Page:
Certain documents require notarization in order to be legally enforceable, including affidavits, deeds and powers of attorney. The role of the notary is to act as an impartial witness to the signing of legally binding documents. The notary makes sure that the signer is actually the person named on the document and that he or she has not been forced to sign against his or her will.
What happens when there is a legal matter occurring in New York State, but one or more parties to the matter are in another country?
In this case, your attorney will need to check the laws that govern the matter to determine what acceptable alternatives there are. For example, if you are engaged in a real estate transaction, then the attorney would review New York State Real Property Law Section 301 (RPL §301), which outlines who can act as a notary outside the U.S.:
- A diplomatic or consular agent or representative of the United States who is appointed or accredited to and resides with the country where the document is to be notarized;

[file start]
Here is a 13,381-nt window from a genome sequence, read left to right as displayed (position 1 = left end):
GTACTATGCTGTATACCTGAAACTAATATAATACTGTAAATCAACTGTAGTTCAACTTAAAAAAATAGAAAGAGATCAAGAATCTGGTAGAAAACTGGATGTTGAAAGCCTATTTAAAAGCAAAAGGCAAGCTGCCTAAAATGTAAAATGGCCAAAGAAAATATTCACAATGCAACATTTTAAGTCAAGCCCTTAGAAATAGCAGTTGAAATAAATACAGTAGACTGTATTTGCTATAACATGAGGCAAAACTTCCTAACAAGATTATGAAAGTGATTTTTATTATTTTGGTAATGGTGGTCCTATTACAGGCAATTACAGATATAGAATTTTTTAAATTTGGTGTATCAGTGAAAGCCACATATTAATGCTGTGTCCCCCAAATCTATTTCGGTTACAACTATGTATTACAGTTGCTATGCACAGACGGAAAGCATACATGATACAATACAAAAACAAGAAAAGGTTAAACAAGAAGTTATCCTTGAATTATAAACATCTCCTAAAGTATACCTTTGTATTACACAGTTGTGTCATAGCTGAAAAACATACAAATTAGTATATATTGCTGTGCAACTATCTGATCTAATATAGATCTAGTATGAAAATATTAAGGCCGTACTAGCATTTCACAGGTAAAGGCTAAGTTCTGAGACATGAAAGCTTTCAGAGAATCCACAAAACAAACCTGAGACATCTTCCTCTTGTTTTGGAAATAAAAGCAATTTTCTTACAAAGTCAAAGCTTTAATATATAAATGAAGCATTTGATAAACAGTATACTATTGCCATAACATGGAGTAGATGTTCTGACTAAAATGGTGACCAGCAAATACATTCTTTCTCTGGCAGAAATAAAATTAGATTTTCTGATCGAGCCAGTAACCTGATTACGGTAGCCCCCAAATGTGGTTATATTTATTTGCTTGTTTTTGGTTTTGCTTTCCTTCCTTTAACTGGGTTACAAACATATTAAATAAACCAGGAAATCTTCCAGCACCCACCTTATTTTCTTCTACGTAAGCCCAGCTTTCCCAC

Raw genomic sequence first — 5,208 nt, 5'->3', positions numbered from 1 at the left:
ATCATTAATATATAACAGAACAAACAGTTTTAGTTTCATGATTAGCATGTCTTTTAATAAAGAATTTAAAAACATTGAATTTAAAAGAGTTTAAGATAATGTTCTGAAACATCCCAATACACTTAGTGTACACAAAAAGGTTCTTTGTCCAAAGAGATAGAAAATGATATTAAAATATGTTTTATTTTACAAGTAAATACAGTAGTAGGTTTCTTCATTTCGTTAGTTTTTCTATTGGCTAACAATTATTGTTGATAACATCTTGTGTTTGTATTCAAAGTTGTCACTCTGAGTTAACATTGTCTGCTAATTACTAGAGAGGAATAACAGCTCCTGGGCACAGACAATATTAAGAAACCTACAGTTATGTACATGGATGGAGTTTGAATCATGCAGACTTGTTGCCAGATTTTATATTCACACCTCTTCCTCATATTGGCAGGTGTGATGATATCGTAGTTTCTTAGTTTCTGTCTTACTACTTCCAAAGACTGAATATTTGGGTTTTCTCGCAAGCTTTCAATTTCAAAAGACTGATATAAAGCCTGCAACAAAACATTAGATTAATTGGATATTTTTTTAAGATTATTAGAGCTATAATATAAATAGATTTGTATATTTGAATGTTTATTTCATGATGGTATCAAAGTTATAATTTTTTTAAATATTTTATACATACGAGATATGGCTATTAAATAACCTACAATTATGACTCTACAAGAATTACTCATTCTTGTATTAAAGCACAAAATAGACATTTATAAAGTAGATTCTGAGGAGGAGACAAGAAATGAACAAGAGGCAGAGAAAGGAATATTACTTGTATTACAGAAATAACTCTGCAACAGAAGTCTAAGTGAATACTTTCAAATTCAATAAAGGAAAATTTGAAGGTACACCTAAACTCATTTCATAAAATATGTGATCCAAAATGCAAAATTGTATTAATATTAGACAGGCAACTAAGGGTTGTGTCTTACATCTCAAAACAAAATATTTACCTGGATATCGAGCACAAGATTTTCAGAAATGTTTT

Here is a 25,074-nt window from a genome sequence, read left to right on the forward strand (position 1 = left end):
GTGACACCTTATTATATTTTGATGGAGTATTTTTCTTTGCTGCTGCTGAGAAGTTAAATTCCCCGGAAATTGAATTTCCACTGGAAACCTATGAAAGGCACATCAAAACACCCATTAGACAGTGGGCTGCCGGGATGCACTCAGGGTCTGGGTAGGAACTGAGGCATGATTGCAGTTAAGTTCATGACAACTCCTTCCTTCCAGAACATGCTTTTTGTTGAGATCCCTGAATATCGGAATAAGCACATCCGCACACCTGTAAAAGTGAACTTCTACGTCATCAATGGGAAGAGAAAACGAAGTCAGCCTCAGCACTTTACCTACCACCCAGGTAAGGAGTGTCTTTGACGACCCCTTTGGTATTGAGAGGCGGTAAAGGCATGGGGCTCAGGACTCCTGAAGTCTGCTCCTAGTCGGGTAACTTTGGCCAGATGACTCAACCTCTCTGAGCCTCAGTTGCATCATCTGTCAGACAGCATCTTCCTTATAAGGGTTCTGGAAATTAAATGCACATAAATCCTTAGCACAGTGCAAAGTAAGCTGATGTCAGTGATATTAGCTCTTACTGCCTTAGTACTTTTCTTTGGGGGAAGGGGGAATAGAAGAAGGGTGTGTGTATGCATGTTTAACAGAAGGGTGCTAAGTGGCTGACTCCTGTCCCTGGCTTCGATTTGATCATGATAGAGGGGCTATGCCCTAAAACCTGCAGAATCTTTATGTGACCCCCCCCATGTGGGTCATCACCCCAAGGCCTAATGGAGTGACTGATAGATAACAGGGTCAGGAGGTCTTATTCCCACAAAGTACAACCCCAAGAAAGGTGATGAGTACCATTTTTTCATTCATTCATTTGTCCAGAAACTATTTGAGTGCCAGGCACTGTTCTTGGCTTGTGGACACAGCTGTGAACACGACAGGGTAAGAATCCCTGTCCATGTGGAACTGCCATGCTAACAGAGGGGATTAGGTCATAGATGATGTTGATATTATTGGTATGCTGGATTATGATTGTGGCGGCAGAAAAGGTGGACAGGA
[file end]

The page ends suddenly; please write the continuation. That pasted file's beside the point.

- A judge, presiding officer of a court with a seal, or court clerk (or any certifying officer of a court);
- A chief civil officer (e.g. mayor) of a city or political subdivision;
- A commissioner of deeds appointed to notarize documents according to the laws of the state of New York;
- A notary public;
- A person residing in or going to the country where the document is to be notarized and who is authorized to do so under the seal of the Supreme Court of the New York State; or
- Any person authorized under the laws of the country where the document must be notarized to have the power to notarize that document.
If you find yourself needing to sign a document and get it notarized while you are in another country, be sure to consult with your attorney on the appropriate action to take to ensure it will be valid in New York State courts. Not doing so could cause unnecessary, lengthy and possibly costly delays to your matter.